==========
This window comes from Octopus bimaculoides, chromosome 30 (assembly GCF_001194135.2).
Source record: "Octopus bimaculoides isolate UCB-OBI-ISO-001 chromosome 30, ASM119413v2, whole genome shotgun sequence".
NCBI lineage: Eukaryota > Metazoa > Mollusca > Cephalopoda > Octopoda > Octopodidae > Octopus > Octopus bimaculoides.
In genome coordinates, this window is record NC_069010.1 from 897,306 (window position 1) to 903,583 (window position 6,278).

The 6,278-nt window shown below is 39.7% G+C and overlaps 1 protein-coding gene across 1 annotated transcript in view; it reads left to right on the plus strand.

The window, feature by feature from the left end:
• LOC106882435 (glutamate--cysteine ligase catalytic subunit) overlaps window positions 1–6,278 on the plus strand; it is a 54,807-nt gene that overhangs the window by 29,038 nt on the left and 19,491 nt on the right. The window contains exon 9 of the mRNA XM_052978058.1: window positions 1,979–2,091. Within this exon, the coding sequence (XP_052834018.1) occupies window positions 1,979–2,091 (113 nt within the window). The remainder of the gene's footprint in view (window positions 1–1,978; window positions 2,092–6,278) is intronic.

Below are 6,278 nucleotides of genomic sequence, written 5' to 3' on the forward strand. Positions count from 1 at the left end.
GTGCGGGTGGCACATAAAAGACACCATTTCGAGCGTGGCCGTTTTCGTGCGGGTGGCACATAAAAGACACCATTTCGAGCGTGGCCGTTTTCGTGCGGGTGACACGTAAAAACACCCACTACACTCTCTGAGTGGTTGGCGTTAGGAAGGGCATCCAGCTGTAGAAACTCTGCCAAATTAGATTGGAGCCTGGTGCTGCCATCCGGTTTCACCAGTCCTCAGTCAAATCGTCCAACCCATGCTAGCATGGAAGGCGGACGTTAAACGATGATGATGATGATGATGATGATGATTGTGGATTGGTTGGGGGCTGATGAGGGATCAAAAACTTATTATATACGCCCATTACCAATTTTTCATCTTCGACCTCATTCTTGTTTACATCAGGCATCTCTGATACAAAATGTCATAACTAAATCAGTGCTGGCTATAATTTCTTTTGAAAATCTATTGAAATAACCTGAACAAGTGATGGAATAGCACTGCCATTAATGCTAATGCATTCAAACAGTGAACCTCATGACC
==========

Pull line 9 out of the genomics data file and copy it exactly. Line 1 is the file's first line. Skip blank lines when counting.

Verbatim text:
GTGCGGGTGGCACATAAAAGACACCATTTCGAGCGTGGCCGTTTTCGTGCGGGTGGCACATAAAAGACACCATTTCGAGCGTGGCCGTTTTCGTGCGGGTGACACGTAAAAACACCCACTACACTCTCTGAGTGGTTGGCGTTAGGAAGGGCATCCAGCTGTAGAAACTCTGCCAAATTAGATTGGAGCCTGGTGCTGCCATCCGGTTTCACCAGTCCTCAGTCAAATCGTCCAACCCATGCTAGCATGGAAGGCGGACGTTAAACGATGATGATGATGATGATGATGATGATTGTGGATTGGTTGGGGGCTGATGAGGGATCAAAAACTTATTATATACGCCCATTACCAATTTTTCATCTTCGACCTCATTCTTGTTTACATCAGGCATCTCTGATACAAAATGTCATAACTAAATCAGTGCTGGCTATAATTTCTTTTGAAAATCTATTGAAATAACCTGAACAAGTGATGGAATAGCACTGCCATTAATGCTAATGCATTCAAACAGTGAACCTCATGACC